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The Hawk News

The Student News Site of St. Joseph's University

The Hawk News

The Student News Site of St. Joseph's University

The Hawk News

‘Making Sense of the Presidential Election’ event causes mixed reactions on campus

Graphic by Krista Jaworski ’17

By Max Rosenfeld ’20.

When members of the Saint Joseph’s University community arrived at a post-election event in Campion Student Center last Thursday, they were given instructions on how to have a productive dialogue to react to post-election responses.

The instructions suggested that the audience listen respectfully, speak respectfully, avoid attempts to convert one another’s views, and refrain from personal attacks.

The Nov. 10 event, “Making Sense of the Presidential Election,” had been planned two weeks before the results of last week’s election, said Monica Nixon, Ed.D., assistant provost for Inclusion and Diversity.

Nixon said she came up with the idea for the event because she figured there would be a lot to digest—no matter the result.

While the room in Doyle Banquet Hall South in the Campion Student Center was filled to capacity with faculty, staff, and students wanting to process the results of the election, Nixon said she also received multiple emails and calls from people upset about the wording of her invitation to the event, which references “historical legacies of racism, sexism, ethnocentrism, heterosexism, and classism.”

Many of the respondents thought Nixon’s wording reflected a bias in favor of Hillary Clinton and suggested the message would not have been sent, or would have been worded differently, if Clinton had won.

Nixon said she was taken aback by the critiques she received of the email, which she sent the morning of the event.

“My intention was to write it so that no matter which candidate won I could have sent the same message out,” she said.

Nixon’s email, citing a “divided nation with very different ideas about what progress means,” went on to urge members of the St. Joe’s community to “be kind, to listen for understanding and to avoid explaining away that which makes us uncomfortable.”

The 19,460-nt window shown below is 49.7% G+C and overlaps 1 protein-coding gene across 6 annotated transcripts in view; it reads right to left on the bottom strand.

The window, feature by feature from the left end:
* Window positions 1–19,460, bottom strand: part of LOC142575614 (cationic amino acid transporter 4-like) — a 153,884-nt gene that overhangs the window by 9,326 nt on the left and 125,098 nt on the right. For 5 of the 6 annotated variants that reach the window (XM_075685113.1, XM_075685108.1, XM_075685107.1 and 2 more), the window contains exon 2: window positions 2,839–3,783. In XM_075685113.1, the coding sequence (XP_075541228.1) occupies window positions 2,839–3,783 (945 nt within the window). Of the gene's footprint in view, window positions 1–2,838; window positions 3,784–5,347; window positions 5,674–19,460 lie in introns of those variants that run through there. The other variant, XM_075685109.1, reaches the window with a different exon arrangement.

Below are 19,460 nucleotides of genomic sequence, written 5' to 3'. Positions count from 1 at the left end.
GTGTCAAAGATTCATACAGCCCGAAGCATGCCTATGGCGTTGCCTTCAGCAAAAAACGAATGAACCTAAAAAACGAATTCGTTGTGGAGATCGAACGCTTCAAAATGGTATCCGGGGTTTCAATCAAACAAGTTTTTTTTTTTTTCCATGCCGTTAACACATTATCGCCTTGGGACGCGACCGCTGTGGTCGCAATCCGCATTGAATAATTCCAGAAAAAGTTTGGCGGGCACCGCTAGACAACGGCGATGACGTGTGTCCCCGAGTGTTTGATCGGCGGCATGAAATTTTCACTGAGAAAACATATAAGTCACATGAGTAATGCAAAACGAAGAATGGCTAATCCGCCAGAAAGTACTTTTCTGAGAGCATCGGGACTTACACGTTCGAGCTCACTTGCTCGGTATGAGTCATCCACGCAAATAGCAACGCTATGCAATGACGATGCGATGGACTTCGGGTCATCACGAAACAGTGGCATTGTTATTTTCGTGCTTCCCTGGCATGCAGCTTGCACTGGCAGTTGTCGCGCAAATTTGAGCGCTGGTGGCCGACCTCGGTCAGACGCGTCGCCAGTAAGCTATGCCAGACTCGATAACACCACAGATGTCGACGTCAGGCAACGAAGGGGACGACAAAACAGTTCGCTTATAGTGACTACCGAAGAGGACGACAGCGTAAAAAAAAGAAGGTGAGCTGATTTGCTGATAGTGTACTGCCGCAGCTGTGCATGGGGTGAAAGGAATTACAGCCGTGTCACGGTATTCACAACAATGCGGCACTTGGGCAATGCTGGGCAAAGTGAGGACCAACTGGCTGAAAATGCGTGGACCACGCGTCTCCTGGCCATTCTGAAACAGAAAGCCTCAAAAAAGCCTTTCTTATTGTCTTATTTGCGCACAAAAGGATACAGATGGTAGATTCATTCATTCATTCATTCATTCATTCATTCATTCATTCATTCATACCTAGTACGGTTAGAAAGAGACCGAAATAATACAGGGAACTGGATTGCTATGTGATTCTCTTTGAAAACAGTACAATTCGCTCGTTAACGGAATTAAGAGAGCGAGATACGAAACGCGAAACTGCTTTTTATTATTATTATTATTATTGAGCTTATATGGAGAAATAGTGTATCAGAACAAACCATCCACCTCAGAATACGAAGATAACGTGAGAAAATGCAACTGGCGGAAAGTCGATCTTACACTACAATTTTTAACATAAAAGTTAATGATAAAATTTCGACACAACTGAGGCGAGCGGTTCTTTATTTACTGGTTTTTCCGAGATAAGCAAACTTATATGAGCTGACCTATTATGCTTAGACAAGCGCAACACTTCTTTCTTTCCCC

For Nixon, the hard part is now cultivating an open-minded environment. With robustly opposing views in contention, the task is not an easy one, she said.

“The whole election season has really widened, or certainly exposed, pretty big rifts in how people approach the world,” said Nixon. “All sides of this, and there aren’t just two sides, there are many sides, I think they feel as though they are not being heard. And if you aren’t being heard, it probably makes you not want to listen.”

Nixon said members of the university community need to avoid what she calls a “reductionist impulse” in which people are identified by a narrow set of opinions and consolidate their peers into factions.

The more challenging and appropriate way to approach political interactions is with intellect and understanding as opposed to vitriolic bouts of anger, she said. For many students, it’s not an easy response, but it’s an important one.

Vilma Fermin, ’20, said while she supported Clinton during the election process, she is adamant about fostering a setting that is welcoming of all political beliefs.

“I think it’s important to listen to each other and not just assume that because someone voted for Trump or for Hillary that they are automatically a bad person,” she said.

Fermin said that as a woman and minority, she knows that’s not a simple task.

“It’s disappointing because Trump ran on a bigoted platform,” she said. “But still, it’s important that we rally together because at the end of the day we are all rooting for the success of our country.”

John Thompson, ’20, a Trump supporter who said he values Democratic points of view, said accepting differences is key.

“Each person has their own opinions and is entitled to them, and as a community we have to accept that,” Thompson said.

On Monday Nov. 14, University President Mark C. Reed, Ed.D., sent an email to the St. Joe’s community that he said was the result of weekend reflection, “to encourage us to move forward peacefully, respectfully, and compassionately.”

Reed made further remarks to foster community growth.

“We must understand that our own community on Hawk Hill includes those who are celebrating the victory of the candidate they supported, those who are grieving and sense a true loss, and, regrettably, those who feel scared, uncomfortable, and even unsafe,” Reed wrote. “Let us face our challenges honestly, openly address what may be uncomfortable and not miss the chance to grow as a community and emerge even stronger.”

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